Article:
For my first Edinburgh Festival “visit” last week, I found myself following a theme (more by accident than design) but this week I thought I’d freeform it a bit more. After all that’s what the Fringe is all about, isn’t it? Picking stuff at random, seeing what takes your fancy, taking a punt on something new. Except it didn’t quite work out like that….
My first port of call was two monologues by Marcia Kelson for the Putney Theatre Company; both deal with aspects of the pandemic. In The Plague Thing we meet Enid who is in her room at the care home. She’s not sure what year it is or whether the woman who keeps appearing is, as she claims, her daughter. She is aware, however, that she’s lonely and would gladly take on a modicum of risk in exchange for more company. Carol Hudson plays Edith but as the piece only lasts five minutes there’s not a great deal to go on.
The second piece Stranded is a duologue for mother and daughter. Caroline Salter plays Sarah who is travelling round South America when lockdown strikes, has dumped her boyfriend and is unable to get home. She Zoom calls her mother, Helen (Lesley-Ann Jones) who has some surprising revelations of her own which are also pertinent to the title. At double the length of the previous piece this seemed like an epic in comparison. It was an enjoyable watch, fuelled with a good twist and well performed but I found myself craving something more substantial.
I noticed from the online Fringe listings that an actual live performance was due. It rejoiced in the intriguing title of A Young Man Dressed As A Gorilla Dressed As An Old Man Sits Rocking In A Rocking Chair For Fifty-Six Minutes And Then Leaves…12 and curiosity got the better of me. Well, full marks (and no downgrades from the Minister for Education) for having a title which so accurately reflects the content; for it does exactly what it says on the tin. The venue appeared to be a park somewhere and someone dressed as a gorilla with spectacles, pipe and obligatory mask occupied said chair for exactly the time stated. Approached by very few passers-by (although a film crew did try for an interview) the performer maintained a dignified silence throughout in what was surely a pastiche of Beckett and his plays about alienation.
Perhaps the real point is to get the audience (You Tube showed over 70 participants at one point) interacting and this they were more than willing to do via the online chat. I’m indebted to my fellow audience member Tom Bell for a succinct review far better than I can muster: “It’s an incredible performance, both comfortingly familiar and yet breathing new life into the piece. When the pipe swapped hands, it sent out a message that change is possible. 5 stars for sure.” It was a real one off but apparently this is its 12th incarnation so only another 11 months or so to wait. Meanwhile, all hail the gorilla!
For my next show it was back to the lockdown scenario again; this time for Front Window performed by Ashley Forde and written/directed by Karen Louise Linton for Los Angeles’ Owl & Pussycat Theatre Company. Clearly it models itself after Hitchcock’s famous film Rear Window involving, as it does, the business of watching the neighbours and becoming unsettled when one of their routines changes. The protagonist knows them all – not to speak to you understand, just by the nicknames she awards them such as Screamsneezer and Peeled Banana. She phones the Neighbourhood Watch with her suspicions but spends most of her time talking about herself; as an actress she tends to over dramatise but again this is more about her life than the case on which she is supposedly reporting. It transpires there really is blood on the sidewalk but at that point the piece ends – just as it starts to get interesting. Although intriguing on one level it left me with a sense of disappointment for an opportunity wasted.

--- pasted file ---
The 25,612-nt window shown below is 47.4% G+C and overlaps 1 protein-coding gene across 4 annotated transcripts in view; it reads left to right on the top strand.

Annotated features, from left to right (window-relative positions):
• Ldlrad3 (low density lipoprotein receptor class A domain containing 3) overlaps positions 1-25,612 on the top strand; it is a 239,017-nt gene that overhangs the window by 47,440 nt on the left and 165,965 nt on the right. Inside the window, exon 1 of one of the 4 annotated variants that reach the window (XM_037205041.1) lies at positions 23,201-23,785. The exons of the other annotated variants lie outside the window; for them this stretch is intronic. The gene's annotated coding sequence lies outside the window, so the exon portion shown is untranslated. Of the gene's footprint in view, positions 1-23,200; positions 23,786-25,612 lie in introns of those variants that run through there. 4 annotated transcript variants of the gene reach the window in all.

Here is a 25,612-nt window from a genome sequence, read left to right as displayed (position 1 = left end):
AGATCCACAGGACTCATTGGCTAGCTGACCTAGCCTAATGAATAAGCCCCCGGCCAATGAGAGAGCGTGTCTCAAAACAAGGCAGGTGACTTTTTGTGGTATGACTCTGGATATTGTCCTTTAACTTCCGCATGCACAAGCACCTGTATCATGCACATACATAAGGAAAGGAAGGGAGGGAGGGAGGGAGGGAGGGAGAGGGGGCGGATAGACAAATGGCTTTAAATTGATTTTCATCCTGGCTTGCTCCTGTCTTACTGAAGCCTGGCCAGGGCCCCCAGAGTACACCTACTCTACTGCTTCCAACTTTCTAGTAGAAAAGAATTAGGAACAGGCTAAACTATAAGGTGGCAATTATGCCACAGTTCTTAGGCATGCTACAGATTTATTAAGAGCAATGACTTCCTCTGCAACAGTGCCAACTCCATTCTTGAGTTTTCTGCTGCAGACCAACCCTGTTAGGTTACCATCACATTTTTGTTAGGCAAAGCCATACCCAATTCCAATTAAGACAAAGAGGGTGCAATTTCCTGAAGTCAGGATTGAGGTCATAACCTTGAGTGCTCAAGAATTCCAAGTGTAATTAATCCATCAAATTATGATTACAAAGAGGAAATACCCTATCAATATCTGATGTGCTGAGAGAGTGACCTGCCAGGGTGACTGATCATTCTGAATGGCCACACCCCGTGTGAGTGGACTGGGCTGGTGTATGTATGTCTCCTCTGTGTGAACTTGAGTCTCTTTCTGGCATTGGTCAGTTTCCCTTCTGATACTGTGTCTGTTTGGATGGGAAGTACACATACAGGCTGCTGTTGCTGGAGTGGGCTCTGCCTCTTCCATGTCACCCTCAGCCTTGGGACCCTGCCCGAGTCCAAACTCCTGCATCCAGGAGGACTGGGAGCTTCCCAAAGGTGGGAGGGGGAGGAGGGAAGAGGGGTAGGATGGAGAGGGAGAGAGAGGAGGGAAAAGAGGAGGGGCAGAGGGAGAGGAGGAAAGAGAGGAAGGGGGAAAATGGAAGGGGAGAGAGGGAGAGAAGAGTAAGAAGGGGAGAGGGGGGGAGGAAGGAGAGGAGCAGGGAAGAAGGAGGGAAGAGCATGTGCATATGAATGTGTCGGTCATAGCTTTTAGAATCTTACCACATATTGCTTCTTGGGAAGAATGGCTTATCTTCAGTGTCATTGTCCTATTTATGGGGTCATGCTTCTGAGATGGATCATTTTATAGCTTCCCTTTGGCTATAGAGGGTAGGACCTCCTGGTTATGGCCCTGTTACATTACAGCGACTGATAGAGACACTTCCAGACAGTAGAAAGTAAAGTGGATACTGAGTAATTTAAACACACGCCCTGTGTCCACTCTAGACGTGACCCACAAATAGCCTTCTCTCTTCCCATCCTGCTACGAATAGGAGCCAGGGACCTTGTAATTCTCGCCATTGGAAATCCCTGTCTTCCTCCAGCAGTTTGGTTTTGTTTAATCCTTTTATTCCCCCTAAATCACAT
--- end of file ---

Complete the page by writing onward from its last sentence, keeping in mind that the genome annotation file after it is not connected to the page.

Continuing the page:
Now Maybe Sunbeam features another solo performance by Ron Zank and has been artfully constructed by writer Justin Maxwell. Zank’s character is not named but he has a online meeting with his HR Department in half an hour – he has been working from his New Orleans home during lockdown – and is clearly concerned about making a good impression. In between time he whiles away the minutes by telling us how two cats, Big Guy and Little Guy, came into his life and demonstrates their behaviours, habits and actions with a pair of sock puppets. Clearly there is something not quite right somewhere but we are nearly at the end of the piece before we discover the truth. Unlike the previous monologue, this ones hits its mark mostly through an accomplished central performance from Zank who shows us a man going stir crazy as he examines his life and what lockdown has done to him. I have to say owning a cat myself, the writing about them is bang on.
My final choice pretty much returned me to my starting point as Lockdown Drag-Out is a solo piece about being on your own during the last few months. Audrey Stanton-Harcourt suffers from arthritis and other conditions and has been told to shield. She does so reluctantly at first but following abuse while out on her mobility scooter and a resurgence of her condition she quickly becomes more withdrawn and reclusive. From the life and soul of the party she finds herself reduced to a cowering wreck. Jane Martin is adept at showing Audrey’s slide into solitude in a number of short scenes written by herself (and if the end credits are anything to go by she has a number of other talents too). This short piece made its point well, didn’t outstay its welcome and provided a good way to round off this visit.
So, having attempted to randomise this week’s outing, nearly everything I saw had to do with the virus, lockdown, social distancing, pandemic panics, shielding and all the other hideous concepts with which we have had to become familiar recently. Even the gorilla was wearing a mask!